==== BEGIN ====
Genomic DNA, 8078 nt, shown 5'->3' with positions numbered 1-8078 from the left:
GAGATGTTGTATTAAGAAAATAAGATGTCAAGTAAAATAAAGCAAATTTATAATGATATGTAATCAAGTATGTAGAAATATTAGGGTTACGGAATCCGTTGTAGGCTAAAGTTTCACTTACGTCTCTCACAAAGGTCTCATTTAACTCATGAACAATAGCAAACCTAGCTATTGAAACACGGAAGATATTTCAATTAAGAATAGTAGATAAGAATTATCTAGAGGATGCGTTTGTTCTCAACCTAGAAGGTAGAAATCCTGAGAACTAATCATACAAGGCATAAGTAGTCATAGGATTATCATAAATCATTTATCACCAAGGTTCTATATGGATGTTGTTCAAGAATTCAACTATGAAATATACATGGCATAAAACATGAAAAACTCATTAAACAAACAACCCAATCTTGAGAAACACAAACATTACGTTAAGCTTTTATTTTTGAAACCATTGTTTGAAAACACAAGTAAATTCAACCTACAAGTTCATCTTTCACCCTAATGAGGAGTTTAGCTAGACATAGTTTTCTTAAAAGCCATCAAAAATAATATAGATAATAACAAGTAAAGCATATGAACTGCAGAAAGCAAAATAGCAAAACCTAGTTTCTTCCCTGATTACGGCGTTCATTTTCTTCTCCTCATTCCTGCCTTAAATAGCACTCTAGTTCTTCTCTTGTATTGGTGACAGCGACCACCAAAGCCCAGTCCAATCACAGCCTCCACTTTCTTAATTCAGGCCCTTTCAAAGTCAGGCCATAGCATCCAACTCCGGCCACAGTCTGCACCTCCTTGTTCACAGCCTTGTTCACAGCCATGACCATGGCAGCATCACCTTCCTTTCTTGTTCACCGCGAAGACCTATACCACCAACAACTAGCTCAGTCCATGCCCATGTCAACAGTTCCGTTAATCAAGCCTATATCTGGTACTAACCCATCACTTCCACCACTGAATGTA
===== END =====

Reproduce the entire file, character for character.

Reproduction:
Genomic DNA, 8078 nt, shown 5'->3' with positions numbered 1-8078 from the left:
GAGATGTTGTATTAAGAAAATAAGATGTCAAGTAAAATAAAGCAAATTTATAATGATATGTAATCAAGTATGTAGAAATATTAGGGTTACGGAATCCGTTGTAGGCTAAAGTTTCACTTACGTCTCTCACAAAGGTCTCATTTAACTCATGAACAATAGCAAACCTAGCTATTGAAACACGGAAGATATTTCAATTAAGAATAGTAGATAAGAATTATCTAGAGGATGCGTTTGTTCTCAACCTAGAAGGTAGAAATCCTGAGAACTAATCATACAAGGCATAAGTAGTCATAGGATTATCATAAATCATTTATCACCAAGGTTCTATATGGATGTTGTTCAAGAATTCAACTATGAAATATACATGGCATAAAACATGAAAAACTCATTAAACAAACAACCCAATCTTGAGAAACACAAACATTACGTTAAGCTTTTATTTTTGAAACCATTGTTTGAAAACACAAGTAAATTCAACCTACAAGTTCATCTTTCACCCTAATGAGGAGTTTAGCTAGACATAGTTTTCTTAAAAGCCATCAAAAATAATATAGATAATAACAAGTAAAGCATATGAACTGCAGAAAGCAAAATAGCAAAACCTAGTTTCTTCCCTGATTACGGCGTTCATTTTCTTCTCCTCATTCCTGCCTTAAATAGCACTCTAGTTCTTCTCTTGTATTGGTGACAGCGACCACCAAAGCCCAGTCCAATCACAGCCTCCACTTTCTTAATTCAGGCCCTTTCAAAGTCAGGCCATAGCATCCAACTCCGGCCACAGTCTGCACCTCCTTGTTCACAGCCTTGTTCACAGCCATGACCATGGCAGCATCACCTTCCTTTCTTGTTCACCGCGAAGACCTATACCACCAACAACTAGCTCAGTCCATGCCCATGTCAACAGTTCCGTTAATCAAGCCTATATCTGGTACTAACCCATCACTTCCACCACTGAATGTA